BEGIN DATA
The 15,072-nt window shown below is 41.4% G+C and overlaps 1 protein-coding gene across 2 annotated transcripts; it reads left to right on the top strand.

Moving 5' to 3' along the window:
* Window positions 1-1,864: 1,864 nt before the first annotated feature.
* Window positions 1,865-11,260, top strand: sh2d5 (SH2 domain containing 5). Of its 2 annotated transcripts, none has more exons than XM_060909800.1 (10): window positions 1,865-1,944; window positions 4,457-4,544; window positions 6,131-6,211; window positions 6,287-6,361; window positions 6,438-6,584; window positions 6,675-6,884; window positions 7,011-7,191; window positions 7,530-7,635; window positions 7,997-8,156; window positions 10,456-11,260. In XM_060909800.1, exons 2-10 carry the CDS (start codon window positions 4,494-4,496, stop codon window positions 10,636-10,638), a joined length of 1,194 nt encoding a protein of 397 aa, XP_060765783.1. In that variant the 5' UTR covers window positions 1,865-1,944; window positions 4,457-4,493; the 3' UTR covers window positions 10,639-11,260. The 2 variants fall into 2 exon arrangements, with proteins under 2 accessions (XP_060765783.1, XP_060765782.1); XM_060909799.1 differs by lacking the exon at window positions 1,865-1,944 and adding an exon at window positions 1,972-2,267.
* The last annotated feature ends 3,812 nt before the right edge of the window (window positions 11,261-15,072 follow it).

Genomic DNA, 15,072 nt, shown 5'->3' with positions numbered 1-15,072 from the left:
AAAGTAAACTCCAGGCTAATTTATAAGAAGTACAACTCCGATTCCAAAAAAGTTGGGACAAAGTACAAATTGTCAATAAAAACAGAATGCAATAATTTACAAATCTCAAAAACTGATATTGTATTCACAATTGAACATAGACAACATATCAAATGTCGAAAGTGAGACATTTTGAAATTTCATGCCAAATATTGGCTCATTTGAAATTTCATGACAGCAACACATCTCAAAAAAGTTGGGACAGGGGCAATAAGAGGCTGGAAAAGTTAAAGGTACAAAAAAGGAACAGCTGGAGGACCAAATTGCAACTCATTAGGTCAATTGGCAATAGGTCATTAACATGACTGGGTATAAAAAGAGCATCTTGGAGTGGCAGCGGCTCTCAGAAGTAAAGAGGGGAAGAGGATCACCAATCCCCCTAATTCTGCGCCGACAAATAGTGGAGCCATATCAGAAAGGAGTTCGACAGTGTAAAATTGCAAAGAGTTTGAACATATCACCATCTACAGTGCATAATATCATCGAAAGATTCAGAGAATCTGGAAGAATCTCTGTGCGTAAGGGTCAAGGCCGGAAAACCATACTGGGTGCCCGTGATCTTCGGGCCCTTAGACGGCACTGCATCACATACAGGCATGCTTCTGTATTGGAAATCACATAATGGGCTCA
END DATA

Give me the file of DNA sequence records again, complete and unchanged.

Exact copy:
The 15,072-nt window shown below is 41.4% G+C and overlaps 1 protein-coding gene across 2 annotated transcripts; it reads left to right on the top strand.

Moving 5' to 3' along the window:
* Window positions 1-1,864: 1,864 nt before the first annotated feature.
* Window positions 1,865-11,260, top strand: sh2d5 (SH2 domain containing 5). Of its 2 annotated transcripts, none has more exons than XM_060909800.1 (10): window positions 1,865-1,944; window positions 4,457-4,544; window positions 6,131-6,211; window positions 6,287-6,361; window positions 6,438-6,584; window positions 6,675-6,884; window positions 7,011-7,191; window positions 7,530-7,635; window positions 7,997-8,156; window positions 10,456-11,260. In XM_060909800.1, exons 2-10 carry the CDS (start codon window positions 4,494-4,496, stop codon window positions 10,636-10,638), a joined length of 1,194 nt encoding a protein of 397 aa, XP_060765783.1. In that variant the 5' UTR covers window positions 1,865-1,944; window positions 4,457-4,493; the 3' UTR covers window positions 10,639-11,260. The 2 variants fall into 2 exon arrangements, with proteins under 2 accessions (XP_060765783.1, XP_060765782.1); XM_060909799.1 differs by lacking the exon at window positions 1,865-1,944 and adding an exon at window positions 1,972-2,267.
* The last annotated feature ends 3,812 nt before the right edge of the window (window positions 11,261-15,072 follow it).

Genomic DNA, 15,072 nt, shown 5'->3' with positions numbered 1-15,072 from the left:
AAAGTAAACTCCAGGCTAATTTATAAGAAGTACAACTCCGATTCCAAAAAAGTTGGGACAAAGTACAAATTGTCAATAAAAACAGAATGCAATAATTTACAAATCTCAAAAACTGATATTGTATTCACAATTGAACATAGACAACATATCAAATGTCGAAAGTGAGACATTTTGAAATTTCATGCCAAATATTGGCTCATTTGAAATTTCATGACAGCAACACATCTCAAAAAAGTTGGGACAGGGGCAATAAGAGGCTGGAAAAGTTAAAGGTACAAAAAAGGAACAGCTGGAGGACCAAATTGCAACTCATTAGGTCAATTGGCAATAGGTCATTAACATGACTGGGTATAAAAAGAGCATCTTGGAGTGGCAGCGGCTCTCAGAAGTAAAGAGGGGAAGAGGATCACCAATCCCCCTAATTCTGCGCCGACAAATAGTGGAGCCATATCAGAAAGGAGTTCGACAGTGTAAAATTGCAAAGAGTTTGAACATATCACCATCTACAGTGCATAATATCATCGAAAGATTCAGAGAATCTGGAAGAATCTCTGTGCGTAAGGGTCAAGGCCGGAAAACCATACTGGGTGCCCGTGATCTTCGGGCCCTTAGACGGCACTGCATCACATACAGGCATGCTTCTGTATTGGAAATCACATAATGGGCTCA